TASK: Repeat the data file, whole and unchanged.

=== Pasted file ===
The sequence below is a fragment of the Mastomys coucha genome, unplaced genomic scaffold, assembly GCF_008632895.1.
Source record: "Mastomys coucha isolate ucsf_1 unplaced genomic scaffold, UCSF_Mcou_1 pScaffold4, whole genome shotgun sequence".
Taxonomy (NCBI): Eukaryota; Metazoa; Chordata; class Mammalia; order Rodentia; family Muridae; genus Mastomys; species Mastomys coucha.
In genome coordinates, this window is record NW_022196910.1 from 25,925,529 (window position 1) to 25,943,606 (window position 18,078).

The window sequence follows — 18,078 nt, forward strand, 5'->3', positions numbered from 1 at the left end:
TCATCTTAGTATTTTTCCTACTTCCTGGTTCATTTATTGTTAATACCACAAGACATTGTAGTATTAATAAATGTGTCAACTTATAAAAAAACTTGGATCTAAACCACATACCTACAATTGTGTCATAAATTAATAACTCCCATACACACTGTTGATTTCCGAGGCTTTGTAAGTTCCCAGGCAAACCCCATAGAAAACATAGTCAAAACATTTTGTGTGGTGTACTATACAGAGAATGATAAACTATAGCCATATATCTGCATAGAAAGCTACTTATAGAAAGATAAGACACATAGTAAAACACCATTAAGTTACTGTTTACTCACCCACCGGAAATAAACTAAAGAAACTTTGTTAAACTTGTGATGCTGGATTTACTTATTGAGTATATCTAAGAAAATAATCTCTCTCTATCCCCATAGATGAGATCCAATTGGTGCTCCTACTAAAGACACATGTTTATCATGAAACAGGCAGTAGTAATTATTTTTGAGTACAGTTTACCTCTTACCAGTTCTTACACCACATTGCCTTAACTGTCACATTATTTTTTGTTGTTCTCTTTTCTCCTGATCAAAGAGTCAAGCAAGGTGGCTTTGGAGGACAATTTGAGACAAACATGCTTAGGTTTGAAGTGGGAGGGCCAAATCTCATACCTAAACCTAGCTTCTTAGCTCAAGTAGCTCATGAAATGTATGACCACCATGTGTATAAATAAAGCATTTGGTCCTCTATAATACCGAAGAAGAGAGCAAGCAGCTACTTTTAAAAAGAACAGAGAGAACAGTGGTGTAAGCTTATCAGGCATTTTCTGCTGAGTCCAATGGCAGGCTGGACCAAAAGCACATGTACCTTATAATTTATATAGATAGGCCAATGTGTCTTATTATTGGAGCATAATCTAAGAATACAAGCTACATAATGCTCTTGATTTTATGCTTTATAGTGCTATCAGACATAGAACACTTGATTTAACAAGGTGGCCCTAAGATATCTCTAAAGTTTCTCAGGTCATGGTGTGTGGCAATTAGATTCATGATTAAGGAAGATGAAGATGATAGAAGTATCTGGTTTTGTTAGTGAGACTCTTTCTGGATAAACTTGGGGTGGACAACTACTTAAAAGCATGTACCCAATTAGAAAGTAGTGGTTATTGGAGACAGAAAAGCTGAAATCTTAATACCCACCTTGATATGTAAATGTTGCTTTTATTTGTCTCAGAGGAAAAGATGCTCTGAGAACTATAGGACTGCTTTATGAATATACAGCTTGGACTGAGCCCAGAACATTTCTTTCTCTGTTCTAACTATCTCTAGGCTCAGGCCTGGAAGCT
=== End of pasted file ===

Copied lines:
The sequence below is a fragment of the Mastomys coucha genome, unplaced genomic scaffold, assembly GCF_008632895.1.
Source record: "Mastomys coucha isolate ucsf_1 unplaced genomic scaffold, UCSF_Mcou_1 pScaffold4, whole genome shotgun sequence".
Taxonomy (NCBI): Eukaryota; Metazoa; Chordata; class Mammalia; order Rodentia; family Muridae; genus Mastomys; species Mastomys coucha.
In genome coordinates, this window is record NW_022196910.1 from 25,925,529 (window position 1) to 25,943,606 (window position 18,078).

The window sequence follows — 18,078 nt, forward strand, 5'->3', positions numbered from 1 at the left end:
TCATCTTAGTATTTTTCCTACTTCCTGGTTCATTTATTGTTAATACCACAAGACATTGTAGTATTAATAAATGTGTCAACTTATAAAAAAACTTGGATCTAAACCACATACCTACAATTGTGTCATAAATTAATAACTCCCATACACACTGTTGATTTCCGAGGCTTTGTAAGTTCCCAGGCAAACCCCATAGAAAACATAGTCAAAACATTTTGTGTGGTGTACTATACAGAGAATGATAAACTATAGCCATATATCTGCATAGAAAGCTACTTATAGAAAGATAAGACACATAGTAAAACACCATTAAGTTACTGTTTACTCACCCACCGGAAATAAACTAAAGAAACTTTGTTAAACTTGTGATGCTGGATTTACTTATTGAGTATATCTAAGAAAATAATCTCTCTCTATCCCCATAGATGAGATCCAATTGGTGCTCCTACTAAAGACACATGTTTATCATGAAACAGGCAGTAGTAATTATTTTTGAGTACAGTTTACCTCTTACCAGTTCTTACACCACATTGCCTTAACTGTCACATTATTTTTTGTTGTTCTCTTTTCTCCTGATCAAAGAGTCAAGCAAGGTGGCTTTGGAGGACAATTTGAGACAAACATGCTTAGGTTTGAAGTGGGAGGGCCAAATCTCATACCTAAACCTAGCTTCTTAGCTCAAGTAGCTCATGAAATGTATGACCACCATGTGTATAAATAAAGCATTTGGTCCTCTATAATACCGAAGAAGAGAGCAAGCAGCTACTTTTAAAAAGAACAGAGAGAACAGTGGTGTAAGCTTATCAGGCATTTTCTGCTGAGTCCAATGGCAGGCTGGACCAAAAGCACATGTACCTTATAATTTATATAGATAGGCCAATGTGTCTTATTATTGGAGCATAATCTAAGAATACAAGCTACATAATGCTCTTGATTTTATGCTTTATAGTGCTATCAGACATAGAACACTTGATTTAACAAGGTGGCCCTAAGATATCTCTAAAGTTTCTCAGGTCATGGTGTGTGGCAATTAGATTCATGATTAAGGAAGATGAAGATGATAGAAGTATCTGGTTTTGTTAGTGAGACTCTTTCTGGATAAACTTGGGGTGGACAACTACTTAAAAGCATGTACCCAATTAGAAAGTAGTGGTTATTGGAGACAGAAAAGCTGAAATCTTAATACCCACCTTGATATGTAAATGTTGCTTTTATTTGTCTCAGAGGAAAAGATGCTCTGAGAACTATAGGACTGCTTTATGAATATACAGCTTGGACTGAGCCCAGAACATTTCTTTCTCTGTTCTAACTATCTCTAGGCTCAGGCCTGGAAGCT